Fixing Failing Schools

Lisa Snell at Reason Magazine pens an article on methods to fix ineffective schools that have been successfully employed in New Orleans, and how they might be employed in other cities. In specific, Snell compares the innovations and free-market approaches being taken in New Orleans to he debt-laden school system in Cleveland, Ohio.

Welcome to urban America’s public school system, which drives away parents who want their children to be prepared for the future. Recently, these failures have been increasingly highlighted by the flight from traditional K-12 schools to charter school programs. Charters are publicly funded schools that get less in tax dollars than conventional schools but have far more autonomy in creating and implementing curricula. A July 2009 article in The Wall Street Journal, “Detroit Schools on the Brink,” details how Detroit Public Schools (DPS) have lost tens of thousands of students to charter schools and suburban districts in recent years. This is due to DPS’s graduation rate of less than 58 percent and overall track record of dismal student performance.

Similar problems plague most urban school districts in the United States, including Cleveland’s, despite massively increased investments in school funding, smaller class size, teacher pay, and more. Cleveland’s public schools currently face a $53 million budget deficit, an enrollment loss of approximately 40,000 over the last decade, and a scandalously low 54 percent graduation rate. The state of Ohio officially lists close to three-quarters of the district’s schools as being on academic watch or in an academic emergency, the state’s worst categories.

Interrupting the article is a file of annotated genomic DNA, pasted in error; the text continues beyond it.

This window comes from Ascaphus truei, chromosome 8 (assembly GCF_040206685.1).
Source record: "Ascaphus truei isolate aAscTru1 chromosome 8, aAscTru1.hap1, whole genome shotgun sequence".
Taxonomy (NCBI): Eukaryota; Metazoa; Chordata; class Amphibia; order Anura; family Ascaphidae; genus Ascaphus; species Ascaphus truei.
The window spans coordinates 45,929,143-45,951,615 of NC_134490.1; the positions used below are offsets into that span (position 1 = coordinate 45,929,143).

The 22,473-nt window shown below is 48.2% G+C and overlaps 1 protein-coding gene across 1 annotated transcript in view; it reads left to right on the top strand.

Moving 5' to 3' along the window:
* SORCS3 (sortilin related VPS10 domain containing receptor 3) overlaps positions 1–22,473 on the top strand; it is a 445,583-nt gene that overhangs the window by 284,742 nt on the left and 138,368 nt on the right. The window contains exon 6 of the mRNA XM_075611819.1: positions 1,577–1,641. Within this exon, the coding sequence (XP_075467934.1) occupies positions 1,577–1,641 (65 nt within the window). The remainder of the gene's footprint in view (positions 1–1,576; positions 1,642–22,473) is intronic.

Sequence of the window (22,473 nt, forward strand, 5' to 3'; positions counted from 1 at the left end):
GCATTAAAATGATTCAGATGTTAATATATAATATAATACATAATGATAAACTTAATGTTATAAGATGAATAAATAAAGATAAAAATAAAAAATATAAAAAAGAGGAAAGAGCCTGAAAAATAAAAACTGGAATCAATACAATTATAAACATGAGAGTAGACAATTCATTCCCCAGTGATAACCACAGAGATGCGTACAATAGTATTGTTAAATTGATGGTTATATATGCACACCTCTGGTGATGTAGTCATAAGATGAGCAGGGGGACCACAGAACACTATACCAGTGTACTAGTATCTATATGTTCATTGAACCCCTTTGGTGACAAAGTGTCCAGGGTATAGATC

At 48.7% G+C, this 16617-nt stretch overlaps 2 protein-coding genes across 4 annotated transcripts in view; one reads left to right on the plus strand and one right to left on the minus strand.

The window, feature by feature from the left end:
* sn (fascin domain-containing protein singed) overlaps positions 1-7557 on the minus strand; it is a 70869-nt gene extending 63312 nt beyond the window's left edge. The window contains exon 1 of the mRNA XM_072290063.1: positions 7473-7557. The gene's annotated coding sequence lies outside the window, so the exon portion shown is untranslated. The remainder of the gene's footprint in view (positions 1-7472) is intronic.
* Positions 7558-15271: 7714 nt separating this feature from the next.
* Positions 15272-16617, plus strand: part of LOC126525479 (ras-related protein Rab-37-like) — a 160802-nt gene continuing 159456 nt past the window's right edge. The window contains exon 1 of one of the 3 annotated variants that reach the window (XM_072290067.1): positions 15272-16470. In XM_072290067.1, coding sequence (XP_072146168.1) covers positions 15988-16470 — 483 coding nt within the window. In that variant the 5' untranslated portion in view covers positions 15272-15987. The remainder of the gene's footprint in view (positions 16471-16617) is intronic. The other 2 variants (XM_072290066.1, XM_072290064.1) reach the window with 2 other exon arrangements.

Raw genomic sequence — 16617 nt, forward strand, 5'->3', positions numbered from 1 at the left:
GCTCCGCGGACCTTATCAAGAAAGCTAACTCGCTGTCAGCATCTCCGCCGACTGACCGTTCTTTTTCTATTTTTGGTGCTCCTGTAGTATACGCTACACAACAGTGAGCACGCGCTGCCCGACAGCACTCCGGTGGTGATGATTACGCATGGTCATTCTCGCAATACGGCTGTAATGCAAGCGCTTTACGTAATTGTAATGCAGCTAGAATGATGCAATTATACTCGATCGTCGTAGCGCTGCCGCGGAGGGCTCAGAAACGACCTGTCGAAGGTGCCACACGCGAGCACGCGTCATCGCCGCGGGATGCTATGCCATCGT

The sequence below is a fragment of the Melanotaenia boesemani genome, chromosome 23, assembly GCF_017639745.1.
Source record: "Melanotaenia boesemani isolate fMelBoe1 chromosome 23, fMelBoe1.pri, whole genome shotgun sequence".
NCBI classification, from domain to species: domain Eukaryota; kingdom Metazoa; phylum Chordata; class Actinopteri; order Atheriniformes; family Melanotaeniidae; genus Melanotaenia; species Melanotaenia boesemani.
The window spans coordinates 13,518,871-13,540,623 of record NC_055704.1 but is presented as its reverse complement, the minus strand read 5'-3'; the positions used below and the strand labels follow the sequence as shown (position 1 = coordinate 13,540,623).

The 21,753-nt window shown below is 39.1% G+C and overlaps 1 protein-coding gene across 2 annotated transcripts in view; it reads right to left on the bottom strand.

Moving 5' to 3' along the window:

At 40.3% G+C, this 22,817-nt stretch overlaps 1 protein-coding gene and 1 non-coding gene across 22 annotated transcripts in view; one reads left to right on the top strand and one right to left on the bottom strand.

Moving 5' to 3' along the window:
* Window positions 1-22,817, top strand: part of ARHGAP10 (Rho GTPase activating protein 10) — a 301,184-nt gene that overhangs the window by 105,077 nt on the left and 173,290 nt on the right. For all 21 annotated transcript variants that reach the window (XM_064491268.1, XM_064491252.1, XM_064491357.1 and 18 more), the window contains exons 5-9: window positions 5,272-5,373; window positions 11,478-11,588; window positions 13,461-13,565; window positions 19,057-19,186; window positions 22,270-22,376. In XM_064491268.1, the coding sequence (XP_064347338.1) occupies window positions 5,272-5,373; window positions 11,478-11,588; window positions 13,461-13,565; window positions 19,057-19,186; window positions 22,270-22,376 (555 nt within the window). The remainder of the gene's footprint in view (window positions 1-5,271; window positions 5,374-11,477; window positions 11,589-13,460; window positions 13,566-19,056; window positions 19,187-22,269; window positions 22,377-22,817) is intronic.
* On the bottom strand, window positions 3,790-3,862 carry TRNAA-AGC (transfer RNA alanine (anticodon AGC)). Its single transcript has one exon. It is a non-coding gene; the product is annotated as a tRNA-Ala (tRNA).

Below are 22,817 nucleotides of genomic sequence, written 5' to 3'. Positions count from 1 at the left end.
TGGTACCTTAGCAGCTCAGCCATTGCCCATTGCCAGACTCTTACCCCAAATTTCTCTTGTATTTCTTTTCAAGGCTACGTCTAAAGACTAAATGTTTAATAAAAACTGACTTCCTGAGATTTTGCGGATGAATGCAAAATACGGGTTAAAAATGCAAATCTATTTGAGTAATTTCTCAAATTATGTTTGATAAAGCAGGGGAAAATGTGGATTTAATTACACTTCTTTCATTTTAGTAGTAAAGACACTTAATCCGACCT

Cleveland’s school system should look to New Orleans for guidance on how to turn things around. New Orleans has been on its heels economically for a long time, well before 2005’s Hurricane Katrina destroyed much of the city’s infrastructure, including school buildings. More than 100 schools were closed statewide in Louisiana as a result of the storm, displacing approximately 118,000 school-age children. In the wake of Katrina, state officials encouraged school choice by facilitating charters and giving administrators broad leeway to get schools operational, often in non-traditional settings.

Read the whole thing here.

Snell’s article is based in part on the follow video from ReasonTV: Fix the Schools: Reason Saves Cleveland with Drew Carey, Episode 2.


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